The library Board of Trustees in fall 2020 welcomed the news that they received more than $2.3 million in state funds from the New Jersey Library Construction Bond Act (LCBA).
This funding allowed for the Board of Trustees to move ahead with the plans for a new library and cover the full cost of building the library.
At the time, the Cranbury Public Library project was one of 38 selected out of 139 applications in the first round of funding from the LCBA, and the first project to move ahead.
The LCBA was approved by New Jersey voters in a statewide referendum in 2017. The $125 million available through the LCBA provides funding for local library construction and renovation projects.
LCBA co-sponsors in the state Senate and Assembly included Greenstein and Assemblyman Dan Benson (D-14).
“I knew many years ago that this was going to be a top priority for a town like Cranbury, because this is the kind of thing the people here value. Over the years, anytime I had the opportunity to try to push for funding, I was always thinking of Cranbury,” Greenstein said.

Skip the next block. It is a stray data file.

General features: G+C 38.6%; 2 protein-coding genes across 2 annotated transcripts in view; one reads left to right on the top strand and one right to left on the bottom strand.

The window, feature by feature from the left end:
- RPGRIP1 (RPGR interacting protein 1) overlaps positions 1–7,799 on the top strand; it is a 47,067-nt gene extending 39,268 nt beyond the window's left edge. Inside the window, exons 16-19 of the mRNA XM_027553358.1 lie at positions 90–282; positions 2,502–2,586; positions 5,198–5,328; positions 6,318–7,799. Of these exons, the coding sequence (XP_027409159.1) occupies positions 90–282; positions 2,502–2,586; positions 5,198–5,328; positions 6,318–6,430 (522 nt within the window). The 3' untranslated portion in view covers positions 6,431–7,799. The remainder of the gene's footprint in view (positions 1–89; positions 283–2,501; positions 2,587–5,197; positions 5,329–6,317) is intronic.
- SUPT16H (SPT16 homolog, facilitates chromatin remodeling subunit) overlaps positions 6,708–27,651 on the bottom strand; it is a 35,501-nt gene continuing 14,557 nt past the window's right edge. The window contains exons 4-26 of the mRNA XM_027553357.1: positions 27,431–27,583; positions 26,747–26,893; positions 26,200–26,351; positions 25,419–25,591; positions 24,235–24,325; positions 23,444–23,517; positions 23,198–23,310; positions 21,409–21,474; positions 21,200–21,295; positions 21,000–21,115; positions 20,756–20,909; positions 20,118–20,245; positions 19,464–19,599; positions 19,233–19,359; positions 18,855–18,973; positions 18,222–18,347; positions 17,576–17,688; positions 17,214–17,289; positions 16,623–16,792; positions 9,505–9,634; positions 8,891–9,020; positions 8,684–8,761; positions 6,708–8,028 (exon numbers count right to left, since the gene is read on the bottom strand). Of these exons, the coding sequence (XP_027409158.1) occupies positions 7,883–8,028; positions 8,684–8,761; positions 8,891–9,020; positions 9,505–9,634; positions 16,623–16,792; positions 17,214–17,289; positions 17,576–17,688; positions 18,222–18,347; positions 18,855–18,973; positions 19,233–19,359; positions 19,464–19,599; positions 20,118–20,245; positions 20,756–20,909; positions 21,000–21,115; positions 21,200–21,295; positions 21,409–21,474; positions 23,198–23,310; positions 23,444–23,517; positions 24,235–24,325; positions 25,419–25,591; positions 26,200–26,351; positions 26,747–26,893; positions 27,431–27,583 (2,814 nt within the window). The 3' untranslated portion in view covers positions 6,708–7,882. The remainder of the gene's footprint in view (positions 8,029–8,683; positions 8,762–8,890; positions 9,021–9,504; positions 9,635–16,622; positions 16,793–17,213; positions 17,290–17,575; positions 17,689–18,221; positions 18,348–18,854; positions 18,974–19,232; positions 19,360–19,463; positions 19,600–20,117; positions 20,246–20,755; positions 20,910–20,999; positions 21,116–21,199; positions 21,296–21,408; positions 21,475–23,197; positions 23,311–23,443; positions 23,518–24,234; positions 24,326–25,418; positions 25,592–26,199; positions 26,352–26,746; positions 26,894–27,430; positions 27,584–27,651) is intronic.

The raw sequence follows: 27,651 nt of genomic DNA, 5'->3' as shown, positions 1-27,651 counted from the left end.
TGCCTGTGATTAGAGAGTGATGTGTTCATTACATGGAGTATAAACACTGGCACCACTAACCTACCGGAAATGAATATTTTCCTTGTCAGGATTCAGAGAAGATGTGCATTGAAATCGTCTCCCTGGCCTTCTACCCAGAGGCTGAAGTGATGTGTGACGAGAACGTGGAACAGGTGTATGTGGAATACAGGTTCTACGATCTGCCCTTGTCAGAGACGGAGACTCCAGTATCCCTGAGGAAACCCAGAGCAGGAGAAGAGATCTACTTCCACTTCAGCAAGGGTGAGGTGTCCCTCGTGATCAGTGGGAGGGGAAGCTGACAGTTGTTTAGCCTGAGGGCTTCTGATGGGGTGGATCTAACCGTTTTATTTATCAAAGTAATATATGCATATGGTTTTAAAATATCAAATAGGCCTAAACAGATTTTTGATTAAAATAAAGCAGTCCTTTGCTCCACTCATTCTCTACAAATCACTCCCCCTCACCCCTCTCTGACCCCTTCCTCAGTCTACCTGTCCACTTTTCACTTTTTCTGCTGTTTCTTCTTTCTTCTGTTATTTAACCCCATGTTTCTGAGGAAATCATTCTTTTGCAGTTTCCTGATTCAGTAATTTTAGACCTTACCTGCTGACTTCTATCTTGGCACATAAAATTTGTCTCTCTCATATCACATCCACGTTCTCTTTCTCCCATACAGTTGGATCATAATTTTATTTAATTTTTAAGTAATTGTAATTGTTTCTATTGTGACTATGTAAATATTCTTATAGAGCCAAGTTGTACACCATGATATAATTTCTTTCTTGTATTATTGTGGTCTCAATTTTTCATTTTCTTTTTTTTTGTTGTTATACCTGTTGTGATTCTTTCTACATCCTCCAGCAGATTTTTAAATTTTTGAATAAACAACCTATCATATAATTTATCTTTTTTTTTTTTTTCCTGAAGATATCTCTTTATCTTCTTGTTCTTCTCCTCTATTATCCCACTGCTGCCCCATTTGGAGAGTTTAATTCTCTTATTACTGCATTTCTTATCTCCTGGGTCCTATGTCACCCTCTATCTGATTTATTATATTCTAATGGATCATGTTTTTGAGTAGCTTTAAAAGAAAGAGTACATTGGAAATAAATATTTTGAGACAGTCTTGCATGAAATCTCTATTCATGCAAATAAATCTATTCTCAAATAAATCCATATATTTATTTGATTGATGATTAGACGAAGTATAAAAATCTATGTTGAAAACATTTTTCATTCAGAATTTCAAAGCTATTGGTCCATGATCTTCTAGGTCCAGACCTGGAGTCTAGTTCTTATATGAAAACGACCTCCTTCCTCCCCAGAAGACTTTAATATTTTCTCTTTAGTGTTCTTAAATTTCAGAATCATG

Greenstein added that she made lists of her priorities and always tried “to get Library money.”
The Library Board of Trustees had awarded the construction contract for the project to J. H. Williams Enterprises Inc. in 2021. The building’s completion was delayed during the summer due to supply chain issues, but stayed on track for the November grand opening.
“The grand opening was a culmination of years of hard work and perseverance. It was so special to listen to the bells ringing from the Town Hall cupola and be a part of the ribbon cutting ceremony,” Mayor Barbara Rogers said.
She noted that the new free-standing library truly lives up to its hype.
“When you enter the building, the view of the open space is striking. It fits beautifully into Cranbury’s historical and agricultural character,” Rogers said. “The entire space is welcoming to all ages. This is more than just a building, it’s a space for people to go, learn, exchange ideas, and create community.”